In April 2009, the FDA retracted a warning asserting that ceftriaxone and intravenous calcium products should not be coadministered to any patient to prevent precipitation events leading to end-organ damage. Following that announcement, we sought to evaluate if the retraction was justified. A search of the FDA Adverse Event Reporting System was conducted to identify any ceftriaxone-calcium interactions that resulted in serious adverse drug events. Ceftazidime-calcium was used as a comparator agent. One hundred four events with ceftriaxone-calcium and 99 events with ceftazidime-calcium were identified. Adverse drug events were recorded according to the listed description of drug involvement (primary or secondary suspect) and were interpreted as probable, possible, unlikely, or unrelated. For ceftriaxone-calcium-related adverse events, 7.7% and 20.2% of the events were classified as probable and possible for embolism, respectively. Ceftazidime-calcium resulted in fewer probable embolic events (4%) but more possible embolic events (30.3%). Among cases that considered ceftriaxone or ceftazidime and calcium as the primary or secondary drug, one case was classified as a probable embolic event. That patient received ceftriaxone-calcium and died, although an attribution of causality was not possible. Our analysis suggests a lack of support for the occurrence of ceftriaxone-calcium precipitation events in adults. The results of the current analysis reinforce the revised FDA recommendations suggesting that patients >28 days old may receive ceftriaxone and calcium sequentially and provide a transparent and reproducible methodology for such evaluations.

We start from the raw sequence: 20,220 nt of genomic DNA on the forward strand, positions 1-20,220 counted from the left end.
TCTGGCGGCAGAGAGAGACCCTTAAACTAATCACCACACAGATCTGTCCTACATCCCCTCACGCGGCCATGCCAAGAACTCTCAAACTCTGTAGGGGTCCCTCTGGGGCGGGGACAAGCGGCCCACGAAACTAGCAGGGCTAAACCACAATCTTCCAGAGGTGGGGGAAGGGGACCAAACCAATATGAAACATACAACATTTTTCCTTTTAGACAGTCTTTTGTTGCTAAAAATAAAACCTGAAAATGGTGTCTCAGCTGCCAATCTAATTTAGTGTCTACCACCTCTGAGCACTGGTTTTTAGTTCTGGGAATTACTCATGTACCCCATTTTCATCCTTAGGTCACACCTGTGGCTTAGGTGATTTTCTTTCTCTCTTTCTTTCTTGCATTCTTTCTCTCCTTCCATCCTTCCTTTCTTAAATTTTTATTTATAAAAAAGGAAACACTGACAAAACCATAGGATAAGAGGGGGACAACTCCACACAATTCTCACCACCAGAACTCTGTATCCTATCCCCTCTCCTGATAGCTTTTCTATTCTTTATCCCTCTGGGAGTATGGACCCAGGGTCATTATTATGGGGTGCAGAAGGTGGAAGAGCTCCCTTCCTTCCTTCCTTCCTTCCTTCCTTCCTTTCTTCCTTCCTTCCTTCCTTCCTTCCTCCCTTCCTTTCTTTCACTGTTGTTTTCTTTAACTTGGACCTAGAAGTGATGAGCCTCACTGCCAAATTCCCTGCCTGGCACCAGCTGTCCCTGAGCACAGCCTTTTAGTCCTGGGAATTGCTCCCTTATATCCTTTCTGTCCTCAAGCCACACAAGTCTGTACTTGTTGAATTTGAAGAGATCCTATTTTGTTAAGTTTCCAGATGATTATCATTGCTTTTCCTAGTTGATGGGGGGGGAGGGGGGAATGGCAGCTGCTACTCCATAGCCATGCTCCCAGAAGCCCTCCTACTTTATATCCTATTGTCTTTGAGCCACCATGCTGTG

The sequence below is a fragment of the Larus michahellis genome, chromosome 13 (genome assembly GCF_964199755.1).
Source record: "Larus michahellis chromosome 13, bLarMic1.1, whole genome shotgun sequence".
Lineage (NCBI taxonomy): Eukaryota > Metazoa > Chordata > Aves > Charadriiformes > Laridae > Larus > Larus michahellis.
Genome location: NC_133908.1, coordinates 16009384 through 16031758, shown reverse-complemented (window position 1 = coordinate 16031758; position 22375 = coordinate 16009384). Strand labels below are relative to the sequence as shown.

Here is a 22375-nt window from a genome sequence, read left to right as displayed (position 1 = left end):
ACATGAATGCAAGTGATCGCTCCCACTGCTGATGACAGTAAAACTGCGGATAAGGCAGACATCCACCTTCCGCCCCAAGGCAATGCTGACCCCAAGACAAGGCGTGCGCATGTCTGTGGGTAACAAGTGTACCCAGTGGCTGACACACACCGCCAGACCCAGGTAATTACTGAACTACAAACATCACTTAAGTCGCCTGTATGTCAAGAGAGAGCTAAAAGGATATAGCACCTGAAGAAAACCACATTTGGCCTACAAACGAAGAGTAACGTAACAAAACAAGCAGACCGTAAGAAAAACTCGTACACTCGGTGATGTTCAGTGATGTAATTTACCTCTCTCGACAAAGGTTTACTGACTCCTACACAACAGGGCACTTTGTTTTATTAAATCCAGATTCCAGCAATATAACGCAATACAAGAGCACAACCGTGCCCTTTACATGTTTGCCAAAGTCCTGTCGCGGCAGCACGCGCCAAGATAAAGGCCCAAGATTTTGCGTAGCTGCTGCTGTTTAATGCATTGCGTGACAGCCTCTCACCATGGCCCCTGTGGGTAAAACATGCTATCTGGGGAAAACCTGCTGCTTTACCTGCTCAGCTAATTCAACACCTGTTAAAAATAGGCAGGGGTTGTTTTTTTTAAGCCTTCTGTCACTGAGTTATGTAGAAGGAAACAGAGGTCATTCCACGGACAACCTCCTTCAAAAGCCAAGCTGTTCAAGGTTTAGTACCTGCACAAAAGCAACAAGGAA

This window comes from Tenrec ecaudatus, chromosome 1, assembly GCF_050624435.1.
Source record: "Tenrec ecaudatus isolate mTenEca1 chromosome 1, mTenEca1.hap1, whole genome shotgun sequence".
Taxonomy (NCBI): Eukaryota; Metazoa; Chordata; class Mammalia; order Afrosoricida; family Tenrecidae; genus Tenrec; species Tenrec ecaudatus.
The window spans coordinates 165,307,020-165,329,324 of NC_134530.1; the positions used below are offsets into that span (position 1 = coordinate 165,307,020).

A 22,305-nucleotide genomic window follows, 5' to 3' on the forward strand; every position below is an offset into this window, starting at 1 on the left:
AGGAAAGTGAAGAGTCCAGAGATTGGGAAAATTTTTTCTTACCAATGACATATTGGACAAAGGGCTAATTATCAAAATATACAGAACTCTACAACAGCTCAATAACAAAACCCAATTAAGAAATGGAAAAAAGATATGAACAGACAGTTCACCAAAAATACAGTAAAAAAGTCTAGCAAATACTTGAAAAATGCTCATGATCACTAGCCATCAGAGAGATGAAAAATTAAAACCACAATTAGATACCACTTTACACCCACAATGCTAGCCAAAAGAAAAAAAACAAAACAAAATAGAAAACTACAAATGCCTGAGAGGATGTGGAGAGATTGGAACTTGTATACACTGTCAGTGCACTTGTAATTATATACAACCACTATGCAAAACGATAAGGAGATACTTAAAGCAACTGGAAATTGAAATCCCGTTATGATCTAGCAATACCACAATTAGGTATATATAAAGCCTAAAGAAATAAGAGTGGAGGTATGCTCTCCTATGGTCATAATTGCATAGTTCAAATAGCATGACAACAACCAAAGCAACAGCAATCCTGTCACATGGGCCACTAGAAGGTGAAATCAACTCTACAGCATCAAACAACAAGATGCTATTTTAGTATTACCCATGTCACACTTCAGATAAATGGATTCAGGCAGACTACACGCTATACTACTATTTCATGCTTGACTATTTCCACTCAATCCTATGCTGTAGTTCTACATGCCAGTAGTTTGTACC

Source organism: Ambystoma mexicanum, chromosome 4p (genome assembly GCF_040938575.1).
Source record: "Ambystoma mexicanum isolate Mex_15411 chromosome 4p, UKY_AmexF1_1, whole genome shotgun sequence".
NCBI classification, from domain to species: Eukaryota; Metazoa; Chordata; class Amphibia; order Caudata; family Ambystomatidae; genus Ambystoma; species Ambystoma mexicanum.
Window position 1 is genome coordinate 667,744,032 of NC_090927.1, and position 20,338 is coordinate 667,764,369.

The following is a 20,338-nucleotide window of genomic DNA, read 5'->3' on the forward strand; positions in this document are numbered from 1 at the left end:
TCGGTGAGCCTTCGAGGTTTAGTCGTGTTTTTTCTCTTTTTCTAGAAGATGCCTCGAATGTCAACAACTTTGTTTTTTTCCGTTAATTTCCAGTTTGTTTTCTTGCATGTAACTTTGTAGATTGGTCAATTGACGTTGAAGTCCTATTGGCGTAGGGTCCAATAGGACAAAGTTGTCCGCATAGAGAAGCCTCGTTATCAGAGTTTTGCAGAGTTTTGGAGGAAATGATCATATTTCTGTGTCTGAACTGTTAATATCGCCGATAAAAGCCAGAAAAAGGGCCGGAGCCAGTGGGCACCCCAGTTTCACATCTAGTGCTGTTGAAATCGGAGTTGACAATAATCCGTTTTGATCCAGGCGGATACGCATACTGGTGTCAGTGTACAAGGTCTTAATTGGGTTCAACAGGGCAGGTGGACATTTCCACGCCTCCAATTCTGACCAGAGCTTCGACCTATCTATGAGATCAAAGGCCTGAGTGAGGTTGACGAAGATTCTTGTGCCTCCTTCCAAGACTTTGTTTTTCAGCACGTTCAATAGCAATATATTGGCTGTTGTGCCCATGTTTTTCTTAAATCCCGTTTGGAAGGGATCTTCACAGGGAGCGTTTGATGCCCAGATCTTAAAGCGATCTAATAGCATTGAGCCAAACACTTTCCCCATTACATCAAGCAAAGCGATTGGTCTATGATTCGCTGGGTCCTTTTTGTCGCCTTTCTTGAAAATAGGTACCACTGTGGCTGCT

doi:10.1128/AAC.01111-09
PMCID: PMC2849391  PMID: 20086152
16.  Accelerated Approval of Cancer Drugs: Improved Access to Therapeutic Breakthroughs or Early Release of Unsafe and Ineffective Drugs? 
Journal of Clinical Oncology  2009;27(26):4398-4405.
Purpose
Accelerated approval (AA) was initiated by the US Food and Drug Administration (FDA) to shorten development times of drugs for serious medical illnesses. Sponsors must confirm efficacy in postapproval trials. Confronted with several drugs that received AA on the basis of phase II trials and for which confirmatory trials were incomplete, FDA officials have encouraged sponsors to design AA applications on the basis of interim analyses of phase III trials.
Methods
We reviewed data on orphan drug status, development time, safety, and status of confirmatory trials of AAs and regular FDA approvals of new molecular entities (NMEs) for oncology indications since 1995.
Results
Median development times for AA NMEs (n = 19 drugs) and regular-approval oncology NMEs (n = 32 drugs) were 7.3 and 7.2 years, respectively. Phase III trials supported efficacy for 75% of regular-approval versus 26% of AA NMEs and for 73% of non–orphan versus 45% of orphan drug approvals. AA accounted for 78% of approvals for oncology NMEs between 2001 and 2003 but accounted for 32% in more recent years. Among AA NMEs, confirmatory trials were nine-fold less likely to be completed for orphan drug versus non–orphan drug indications. Postapproval, black box warnings were added to labels for four oncology NMEs (17%) that had received AA and for two oncology NMEs (9%) that had received regular approval.
Conclusion
AA oncology NMEs are safe and effective, although development times are not accelerated. A return to endorsing phase II trial designs for AA for oncology NMEs, particularly for orphan drug indications, may facilitate timely FDA approval of novel cancer drugs.
doi:10.1200/JCO.2008.21.1961
PMCID: PMC2744277  PMID: 19636013
18.  Hepatotoxicity Associated with Long-versus Short-Course HIV-Prophylactic Nevirapine Use 
Background and objective
The antiretroviral nevirapine can cause severe hepatotoxicity when used ‘off-label’ for preventing mother-to-child HIV transmission (PMTCT), newborn post-exposure prophylaxis and for pre- and post-exposure prophylaxis among non-HIV-infected individuals. We describe the incidence of hepatotoxicity with short- versus long-course nevirapine-containing regimens in these groups.